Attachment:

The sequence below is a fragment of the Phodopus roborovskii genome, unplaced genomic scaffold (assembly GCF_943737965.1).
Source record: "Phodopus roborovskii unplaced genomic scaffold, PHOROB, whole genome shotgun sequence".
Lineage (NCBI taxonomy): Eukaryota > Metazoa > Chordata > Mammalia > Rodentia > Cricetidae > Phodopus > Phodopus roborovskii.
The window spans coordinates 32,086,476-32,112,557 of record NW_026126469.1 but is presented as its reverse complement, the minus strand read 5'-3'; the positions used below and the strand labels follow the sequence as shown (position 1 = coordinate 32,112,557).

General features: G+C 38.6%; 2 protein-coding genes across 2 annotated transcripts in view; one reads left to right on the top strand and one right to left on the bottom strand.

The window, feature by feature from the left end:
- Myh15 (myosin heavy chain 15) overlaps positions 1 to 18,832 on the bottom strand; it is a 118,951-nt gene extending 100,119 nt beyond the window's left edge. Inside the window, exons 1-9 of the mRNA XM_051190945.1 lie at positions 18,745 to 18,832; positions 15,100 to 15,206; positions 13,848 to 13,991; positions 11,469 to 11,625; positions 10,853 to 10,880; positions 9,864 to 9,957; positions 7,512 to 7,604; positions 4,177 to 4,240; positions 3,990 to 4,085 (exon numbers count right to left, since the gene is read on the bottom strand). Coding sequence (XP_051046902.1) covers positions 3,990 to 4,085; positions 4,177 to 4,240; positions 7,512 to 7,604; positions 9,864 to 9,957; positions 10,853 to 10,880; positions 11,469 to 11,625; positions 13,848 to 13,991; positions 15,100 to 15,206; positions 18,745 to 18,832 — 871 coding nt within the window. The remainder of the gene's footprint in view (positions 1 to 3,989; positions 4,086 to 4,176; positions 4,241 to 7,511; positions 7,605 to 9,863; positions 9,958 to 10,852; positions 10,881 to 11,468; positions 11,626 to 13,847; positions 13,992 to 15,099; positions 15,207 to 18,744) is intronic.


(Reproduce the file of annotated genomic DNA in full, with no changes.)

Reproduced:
The sequence below is a fragment of the Phodopus roborovskii genome, unplaced genomic scaffold (assembly GCF_943737965.1).
Source record: "Phodopus roborovskii unplaced genomic scaffold, PHOROB, whole genome shotgun sequence".
Lineage (NCBI taxonomy): Eukaryota > Metazoa > Chordata > Mammalia > Rodentia > Cricetidae > Phodopus > Phodopus roborovskii.
The window spans coordinates 32,086,476-32,112,557 of record NW_026126469.1 but is presented as its reverse complement, the minus strand read 5'-3'; the positions used below and the strand labels follow the sequence as shown (position 1 = coordinate 32,112,557).

General features: G+C 38.6%; 2 protein-coding genes across 2 annotated transcripts in view; one reads left to right on the top strand and one right to left on the bottom strand.

The window, feature by feature from the left end:
- Myh15 (myosin heavy chain 15) overlaps positions 1 to 18,832 on the bottom strand; it is a 118,951-nt gene extending 100,119 nt beyond the window's left edge. Inside the window, exons 1-9 of the mRNA XM_051190945.1 lie at positions 18,745 to 18,832; positions 15,100 to 15,206; positions 13,848 to 13,991; positions 11,469 to 11,625; positions 10,853 to 10,880; positions 9,864 to 9,957; positions 7,512 to 7,604; positions 4,177 to 4,240; positions 3,990 to 4,085 (exon numbers count right to left, since the gene is read on the bottom strand). Coding sequence (XP_051046902.1) covers positions 3,990 to 4,085; positions 4,177 to 4,240; positions 7,512 to 7,604; positions 9,864 to 9,957; positions 10,853 to 10,880; positions 11,469 to 11,625; positions 13,848 to 13,991; positions 15,100 to 15,206; positions 18,745 to 18,832 — 871 coding nt within the window. The remainder of the gene's footprint in view (positions 1 to 3,989; positions 4,086 to 4,176; positions 4,241 to 7,511; positions 7,605 to 9,863; positions 9,958 to 10,852; positions 10,881 to 11,468; positions 11,626 to 13,847; positions 13,992 to 15,099; positions 15,207 to 18,744) is intronic.